“This season Hurricane Harvey slammed Houston and surrounding southeastern Texas with torrential rains that broke records and created what felt to many like biblical-scale flooding. Harvey was an unusually wet and potent storm by today’s standards—and it may provide a glimpse of North America’s future. A new study predicts the continent will experience more storms that dump similarly huge volumes of rain by the end of the century, thanks to climate change. For the study, published Monday in Nature Climate Change, researchers looked at how global warming will affect storms, called mesoscale convective systems, in North America. These are clusters of smaller storms that grow into one another and eventually act as one. Hurricanes can fall into this category, but the majority of such events in North America are actually giant thunderstorms. They mainly occur east of the Continental Divide, are relatively long-lived and span at least 60 miles (about 100 kilometers)—although they can grow large enough to cover a state as big as Kansas, according to Andreas Prein, the study’s lead author and atmospheric scientist at the National Center for Atmospheric Research.”
_______________________________________________________________“Every Day, This Satellite Company Takes A Snapshot Of The Entire Planet”
“Planet wants to analyze and index its 1.4 million daily photos to enable researchers to track Earth’s physical changes over time. Six years ago, a group of scientists and engineers, among them three former NASA employees, gathered in a garage in Cupertino, California, with a goal: to found a company whose mission was to capture an image of Earth’s entire landmass every day. To do so, Planet Labs, as they called themselves (they’ve since rebranded to become Planet), had to use satellites small enough and cost-effective enough to launch en masse in a “fleet” that could traverse Earth, snapping images and collecting data. They settled on CubeSat satellites–devices no bigger than a shoebox, and built with consumer smartphone technology for imaging and data collection (the first of this type of CubeSat were built by NASA’s Ames Research Center and inspired by first-generation Google Android phones. The small remote-controlled box, equipped with sensors, floated two miles above the Earth via balloons). As Planet evolved, they began designing and building their own mini satellites, which they call “doves,” and updated their technology simply by switching out the smartphone used for the latest model.”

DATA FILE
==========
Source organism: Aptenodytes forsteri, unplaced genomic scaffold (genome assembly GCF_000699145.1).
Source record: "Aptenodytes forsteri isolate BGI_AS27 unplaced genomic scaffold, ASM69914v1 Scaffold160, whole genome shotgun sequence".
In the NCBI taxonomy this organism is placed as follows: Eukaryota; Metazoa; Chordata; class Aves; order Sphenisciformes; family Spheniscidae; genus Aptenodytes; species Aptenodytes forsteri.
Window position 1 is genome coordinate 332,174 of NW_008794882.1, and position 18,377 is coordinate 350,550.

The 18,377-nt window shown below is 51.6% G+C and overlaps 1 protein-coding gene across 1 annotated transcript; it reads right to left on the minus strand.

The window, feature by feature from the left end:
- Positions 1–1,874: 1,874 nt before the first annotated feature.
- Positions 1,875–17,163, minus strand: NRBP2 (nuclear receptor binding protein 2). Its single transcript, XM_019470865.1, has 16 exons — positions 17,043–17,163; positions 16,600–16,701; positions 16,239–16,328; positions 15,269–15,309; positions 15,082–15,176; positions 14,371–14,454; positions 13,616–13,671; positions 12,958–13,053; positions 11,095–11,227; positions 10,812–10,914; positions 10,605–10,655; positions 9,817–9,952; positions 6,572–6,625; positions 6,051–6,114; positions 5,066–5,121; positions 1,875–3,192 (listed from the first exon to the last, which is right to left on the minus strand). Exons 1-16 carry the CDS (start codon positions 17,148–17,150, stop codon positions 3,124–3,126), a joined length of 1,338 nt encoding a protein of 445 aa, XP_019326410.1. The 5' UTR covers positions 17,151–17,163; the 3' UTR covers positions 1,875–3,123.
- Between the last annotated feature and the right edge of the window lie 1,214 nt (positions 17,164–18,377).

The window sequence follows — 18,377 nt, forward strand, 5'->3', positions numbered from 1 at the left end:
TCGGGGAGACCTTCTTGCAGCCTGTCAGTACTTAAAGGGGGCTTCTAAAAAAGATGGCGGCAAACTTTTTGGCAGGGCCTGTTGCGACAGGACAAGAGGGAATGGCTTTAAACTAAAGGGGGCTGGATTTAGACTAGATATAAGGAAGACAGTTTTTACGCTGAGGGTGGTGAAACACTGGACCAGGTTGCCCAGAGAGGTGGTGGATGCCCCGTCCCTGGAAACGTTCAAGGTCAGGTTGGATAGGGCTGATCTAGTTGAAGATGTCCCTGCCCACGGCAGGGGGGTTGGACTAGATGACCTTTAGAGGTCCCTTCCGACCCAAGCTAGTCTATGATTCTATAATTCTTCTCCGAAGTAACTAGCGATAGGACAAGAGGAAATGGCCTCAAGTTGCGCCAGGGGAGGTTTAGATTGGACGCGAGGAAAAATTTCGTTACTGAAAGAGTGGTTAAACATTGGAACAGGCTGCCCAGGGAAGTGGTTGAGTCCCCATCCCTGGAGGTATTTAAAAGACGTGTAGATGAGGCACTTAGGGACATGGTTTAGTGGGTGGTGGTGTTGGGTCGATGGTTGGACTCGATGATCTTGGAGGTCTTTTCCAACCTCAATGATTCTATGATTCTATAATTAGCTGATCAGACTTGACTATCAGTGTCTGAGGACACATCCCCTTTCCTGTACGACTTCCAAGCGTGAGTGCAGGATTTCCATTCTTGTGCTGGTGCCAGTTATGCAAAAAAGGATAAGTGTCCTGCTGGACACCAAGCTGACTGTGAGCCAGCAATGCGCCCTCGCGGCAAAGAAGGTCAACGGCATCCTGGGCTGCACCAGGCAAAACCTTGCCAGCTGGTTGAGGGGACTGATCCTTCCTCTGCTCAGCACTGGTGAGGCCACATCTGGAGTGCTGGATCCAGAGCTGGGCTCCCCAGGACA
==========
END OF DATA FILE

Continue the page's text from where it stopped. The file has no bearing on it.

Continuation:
__________________________________________________________“Mysterious Particles Are Slamming Into Earth—But Why?”
“New observations stir up debate over an abundance of antimatter found in our atmosphere. A cosmic engine is hurling strange particles at Earth—and new observations, published today in the journal Science, are complicating the hunt for the culprit. In 2008, the space-based instrument PAMELA detected an overabundance of particles called positrons in Earth’s atmosphere. These particles are a form of antimatter, a substance that is the opposite of normal matter. When an antimatter positron encounters its opposite particle, the two can annihilate one another and vanish in a tiny puff of energy that often includes gamma-rays, which scientists can detect. (Read about the first antimatter found orbiting Earth.) Figuring out the source of this weird positron excess is exciting, because it helps scientists understand the highest-energy phenomena in the nearby universe, which in turn could help solve some of the big mysteries in physics.”
__________________________________________________________________“Salting Roads Saves Lives, But Also Takes a Major Environmental Toll”
“This winter, around 17 million tons of rock salt from mines in the U.S. and all over the world will be applied to icy roads across the United States. A growing body of research shows that this salt has become an environmental pollutant, and that we need to start considering alternatives. For most people in states where it snows, seeing rock salt spread on sidewalks and roads is a common sight. But what happens to the salt after the snow melts is less widely understood. Runoff, full of road salt, can flow into nearby streams or ponds and can stay in the environment long after winter is over. Just one teaspoon of salt is enough to permanently pollute five gallons of groundwater used for drinking. Once in the water, salt, or sodium chloride, is difficult to remove. Aquatic life in freshwater ponds, lakes, streams and rivers can also be affected by this runoff, according to Steven Brady, assistant professor in the biology department at Southern Connecticut State University. “It’s salty enough that you can actually taste the salt in these ponds,” Brady told Earther.”